MLB

Called the “national pastime” in the United States since 1856 and the number one sport in countries such as Cuba, Puerto Rico, Dominican Republic, and Venezuela, baseball was born spontaneously, unpretentiously. Nobody invented or patented it.

At first, his creation was awarded to Abner Doubleday (1819–1893), a hero of the American Secession War, but finally, Alexander Cartwright (1820–1892) recognized the paternity of baseball, for having been him, in 1845, who established the original 20 rules of the game.

Origins

Baseball is the product of the evolution of a series of European games such as rounders and cricket in England, the German schlagball and the Lapta of Russia. However, the first one seems to be the inspired of baseball because of his similarity to having, among other things, pitchers, batters, innings, and four posts in the field that served as the bases.

After English emigrants brought the rounders to the United States, in the first years of the 19th century, a very standard version of this sport that was called town ball began to be played in the nation. At the same time, some newspapers of the time made mention of ball games that were baptized with the names of Goal Ball, Bass-Ball, and Base until they reached Base Ball.

The First Club and the First Game

For the decade of the 40s of the 19th century, baseball began its development in the United States until it reached the sport we know today. At that time, it was played in open fields on the east coast of the country without clear rules, until Cartwright, a volunteer Manhattan firefighter who collaborated in 1842 in the formation of the first baseball team (Knickerbockers), wrote the first rules of the game.

It was Cartwright who devised, among other things, the entries of three outs, determined the number of outfielders. The distances the home should go to second base and from first to third. As well as regulated that a batter would be out in his career to the station if it prevented a player from the other team from fielding the ball.

As the story goes, the Knickerbockers were protagonists of the first baseball game between two teams. When on an undetermined date of 1846, they faced the New York Nine at the Elysian Fields in Hoboken, New Jersey, where they played regularly until 1891 when the mythical Polo Grounds stadium was inaugurated.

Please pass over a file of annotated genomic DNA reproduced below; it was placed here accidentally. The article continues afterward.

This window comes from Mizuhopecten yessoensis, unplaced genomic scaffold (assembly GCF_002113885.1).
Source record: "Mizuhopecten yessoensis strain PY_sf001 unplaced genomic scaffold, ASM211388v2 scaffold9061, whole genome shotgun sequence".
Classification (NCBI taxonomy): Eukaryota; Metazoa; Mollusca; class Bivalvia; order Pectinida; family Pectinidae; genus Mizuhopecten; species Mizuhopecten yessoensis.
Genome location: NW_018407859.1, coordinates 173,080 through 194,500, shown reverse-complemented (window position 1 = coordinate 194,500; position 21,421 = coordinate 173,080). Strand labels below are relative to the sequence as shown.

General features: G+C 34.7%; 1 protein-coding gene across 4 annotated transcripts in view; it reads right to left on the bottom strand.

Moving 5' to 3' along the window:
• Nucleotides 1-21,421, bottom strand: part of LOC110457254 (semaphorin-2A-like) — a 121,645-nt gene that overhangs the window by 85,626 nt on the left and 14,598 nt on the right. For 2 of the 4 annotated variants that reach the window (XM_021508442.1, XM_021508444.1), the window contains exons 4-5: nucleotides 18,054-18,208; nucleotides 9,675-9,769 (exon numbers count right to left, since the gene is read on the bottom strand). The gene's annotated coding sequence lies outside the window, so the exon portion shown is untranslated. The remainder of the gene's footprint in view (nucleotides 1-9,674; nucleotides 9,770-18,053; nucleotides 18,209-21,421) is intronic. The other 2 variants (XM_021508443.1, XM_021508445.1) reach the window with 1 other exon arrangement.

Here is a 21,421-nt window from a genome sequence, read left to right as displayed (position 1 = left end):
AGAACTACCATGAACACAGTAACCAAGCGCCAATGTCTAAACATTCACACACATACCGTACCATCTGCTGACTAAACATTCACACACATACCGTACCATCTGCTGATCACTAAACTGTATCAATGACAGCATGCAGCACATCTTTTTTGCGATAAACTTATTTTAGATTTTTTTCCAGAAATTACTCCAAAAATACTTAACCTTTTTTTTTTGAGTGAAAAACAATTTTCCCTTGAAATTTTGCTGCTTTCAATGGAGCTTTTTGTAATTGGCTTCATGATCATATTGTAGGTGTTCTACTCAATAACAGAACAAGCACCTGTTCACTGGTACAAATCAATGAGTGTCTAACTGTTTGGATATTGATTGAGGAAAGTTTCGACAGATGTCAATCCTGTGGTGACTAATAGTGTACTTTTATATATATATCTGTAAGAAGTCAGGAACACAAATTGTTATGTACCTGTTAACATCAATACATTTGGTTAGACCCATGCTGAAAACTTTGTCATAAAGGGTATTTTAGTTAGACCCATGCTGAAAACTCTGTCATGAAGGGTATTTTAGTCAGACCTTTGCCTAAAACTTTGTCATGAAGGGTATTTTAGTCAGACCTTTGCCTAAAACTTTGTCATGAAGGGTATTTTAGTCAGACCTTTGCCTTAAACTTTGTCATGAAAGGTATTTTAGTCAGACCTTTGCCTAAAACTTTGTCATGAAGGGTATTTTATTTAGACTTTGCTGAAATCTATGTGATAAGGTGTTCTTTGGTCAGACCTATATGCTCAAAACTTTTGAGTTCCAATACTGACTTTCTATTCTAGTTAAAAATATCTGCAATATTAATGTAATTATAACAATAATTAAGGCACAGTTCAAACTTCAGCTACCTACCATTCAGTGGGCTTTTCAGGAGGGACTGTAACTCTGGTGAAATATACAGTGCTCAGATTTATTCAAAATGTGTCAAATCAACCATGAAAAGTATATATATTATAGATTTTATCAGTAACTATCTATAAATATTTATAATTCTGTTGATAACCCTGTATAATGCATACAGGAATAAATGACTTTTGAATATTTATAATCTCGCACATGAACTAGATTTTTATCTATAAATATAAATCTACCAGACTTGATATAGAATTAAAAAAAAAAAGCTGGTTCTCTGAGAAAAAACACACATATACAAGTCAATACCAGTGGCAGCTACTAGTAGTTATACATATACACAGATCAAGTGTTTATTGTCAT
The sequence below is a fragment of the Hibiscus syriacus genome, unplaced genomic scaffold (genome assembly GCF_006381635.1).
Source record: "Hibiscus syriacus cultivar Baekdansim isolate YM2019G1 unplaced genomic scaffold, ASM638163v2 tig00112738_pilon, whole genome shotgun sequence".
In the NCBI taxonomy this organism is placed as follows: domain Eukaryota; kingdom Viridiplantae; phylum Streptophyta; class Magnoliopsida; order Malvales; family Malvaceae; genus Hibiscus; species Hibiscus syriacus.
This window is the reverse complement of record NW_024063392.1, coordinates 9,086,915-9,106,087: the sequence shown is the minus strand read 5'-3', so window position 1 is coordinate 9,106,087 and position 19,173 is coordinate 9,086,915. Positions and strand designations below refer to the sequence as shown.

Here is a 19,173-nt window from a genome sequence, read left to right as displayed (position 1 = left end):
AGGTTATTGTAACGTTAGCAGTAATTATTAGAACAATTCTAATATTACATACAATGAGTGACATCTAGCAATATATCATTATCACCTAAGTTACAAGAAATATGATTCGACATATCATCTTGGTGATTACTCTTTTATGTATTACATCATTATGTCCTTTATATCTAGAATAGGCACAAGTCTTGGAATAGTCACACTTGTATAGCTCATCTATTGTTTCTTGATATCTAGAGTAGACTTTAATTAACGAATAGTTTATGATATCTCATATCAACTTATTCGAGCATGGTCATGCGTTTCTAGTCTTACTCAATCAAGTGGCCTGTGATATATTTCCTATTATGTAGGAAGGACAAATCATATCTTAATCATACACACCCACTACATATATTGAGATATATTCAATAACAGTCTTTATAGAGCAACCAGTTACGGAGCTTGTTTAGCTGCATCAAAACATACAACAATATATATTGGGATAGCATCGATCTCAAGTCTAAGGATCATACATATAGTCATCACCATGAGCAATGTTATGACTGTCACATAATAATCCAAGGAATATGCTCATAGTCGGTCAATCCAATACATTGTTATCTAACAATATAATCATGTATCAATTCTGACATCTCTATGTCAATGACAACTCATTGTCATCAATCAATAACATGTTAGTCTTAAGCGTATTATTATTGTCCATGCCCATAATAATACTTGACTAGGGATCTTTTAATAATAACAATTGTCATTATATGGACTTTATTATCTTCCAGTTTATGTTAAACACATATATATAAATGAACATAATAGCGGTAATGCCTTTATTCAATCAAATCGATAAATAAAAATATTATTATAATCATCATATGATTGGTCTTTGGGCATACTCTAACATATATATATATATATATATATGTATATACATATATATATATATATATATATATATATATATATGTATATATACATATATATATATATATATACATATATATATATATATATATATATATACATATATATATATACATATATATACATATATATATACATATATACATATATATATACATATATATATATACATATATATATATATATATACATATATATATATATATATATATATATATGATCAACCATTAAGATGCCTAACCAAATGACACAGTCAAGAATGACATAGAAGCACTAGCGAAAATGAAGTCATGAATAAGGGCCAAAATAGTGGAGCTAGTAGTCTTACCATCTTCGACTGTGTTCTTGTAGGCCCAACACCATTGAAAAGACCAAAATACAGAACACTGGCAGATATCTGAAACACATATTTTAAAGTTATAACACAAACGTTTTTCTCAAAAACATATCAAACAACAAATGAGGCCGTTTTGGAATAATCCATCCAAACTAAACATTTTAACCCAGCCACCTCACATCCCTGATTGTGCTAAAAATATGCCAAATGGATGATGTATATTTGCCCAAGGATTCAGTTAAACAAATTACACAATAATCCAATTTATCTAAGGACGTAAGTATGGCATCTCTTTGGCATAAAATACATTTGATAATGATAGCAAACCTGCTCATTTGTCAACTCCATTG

The Big Leagues Are Born

As the ball game was perfected, it was also organized in the United States. In 1858 the National Association of Baseball Players (National Association of Base Ball Players) was established and 11 years later, in 1869, all the players of the Red Sox team of Cincinnati, of Harry Wright, received salary payment to participate in the matches, The starting point for professional baseball.

In 1871, teams from Boston, Cleveland, Philadelphia, Fort Wayne, Indiana, New York, Rockford, Troy, and Washington, DC, formed the National Association of Professional Baseball Players, the first rented circuit of the United States, which Brooklyn joined the following year.

Economic severe problems condemned the continuity of the Association, which gave way to the creation of the National League in 1876. Whose first season was played in the summer of that year, leaving the Red Sox team of San Luis as champion, which surpassed in a series of five games for the Chicago White Sox.

The other National clubs in that first year were Philadelphia Athletics, Boston Red Sox (now Atlanta Braves), Hartford Dark Tiles, New York Mutuals, Cincinnati Red Sox, and Louisville Grays.

At the same time, the so-called West League, in which minor baseball took place, sought to achieve significant status, which was finally completed in 1901 with an expansion to several important cities and the name changed to the American League, which together with the National make up the big leagues.

The new circuit appears with the incorporation of eight clubs: Boston Americans, Baltimore Orioles, Chicago White Sox, Cleveland Blues, Detroit Tigers, Milwaukee Brewers, Philadelphia Athletics, and Washington Senators.